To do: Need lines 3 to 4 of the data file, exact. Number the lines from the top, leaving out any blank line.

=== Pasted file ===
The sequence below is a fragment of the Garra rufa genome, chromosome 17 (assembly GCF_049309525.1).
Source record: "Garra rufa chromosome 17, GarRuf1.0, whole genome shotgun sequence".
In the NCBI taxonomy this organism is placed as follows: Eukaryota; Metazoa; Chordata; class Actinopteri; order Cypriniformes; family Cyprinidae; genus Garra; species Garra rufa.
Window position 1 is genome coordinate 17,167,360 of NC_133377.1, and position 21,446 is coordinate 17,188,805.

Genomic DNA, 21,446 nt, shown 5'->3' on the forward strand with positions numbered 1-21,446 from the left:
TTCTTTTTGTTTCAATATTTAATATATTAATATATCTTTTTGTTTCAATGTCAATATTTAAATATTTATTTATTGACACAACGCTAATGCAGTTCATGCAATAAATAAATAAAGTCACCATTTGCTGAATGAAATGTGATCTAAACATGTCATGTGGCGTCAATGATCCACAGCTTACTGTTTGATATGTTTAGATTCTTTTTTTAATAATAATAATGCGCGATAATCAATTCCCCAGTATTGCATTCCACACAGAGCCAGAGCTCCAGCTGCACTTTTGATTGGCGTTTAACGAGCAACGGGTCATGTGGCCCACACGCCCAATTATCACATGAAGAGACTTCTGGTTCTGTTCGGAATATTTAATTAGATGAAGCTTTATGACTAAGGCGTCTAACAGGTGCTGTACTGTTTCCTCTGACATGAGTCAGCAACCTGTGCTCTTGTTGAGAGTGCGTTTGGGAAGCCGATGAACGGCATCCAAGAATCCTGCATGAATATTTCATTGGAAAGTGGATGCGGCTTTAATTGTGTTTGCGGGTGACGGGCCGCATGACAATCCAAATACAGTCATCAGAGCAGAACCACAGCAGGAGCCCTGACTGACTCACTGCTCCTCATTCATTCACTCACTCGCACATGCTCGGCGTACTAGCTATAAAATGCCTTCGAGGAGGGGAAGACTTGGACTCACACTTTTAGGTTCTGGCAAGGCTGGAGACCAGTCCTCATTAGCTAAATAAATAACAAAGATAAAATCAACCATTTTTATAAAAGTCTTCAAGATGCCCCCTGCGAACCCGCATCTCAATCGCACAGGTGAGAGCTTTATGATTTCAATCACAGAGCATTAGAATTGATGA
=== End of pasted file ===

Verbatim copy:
In the NCBI taxonomy this organism is placed as follows: Eukaryota; Metazoa; Chordata; class Actinopteri; order Cypriniformes; family Cyprinidae; genus Garra; species Garra rufa.
Window position 1 is genome coordinate 17,167,360 of NC_133377.1, and position 21,446 is coordinate 17,188,805.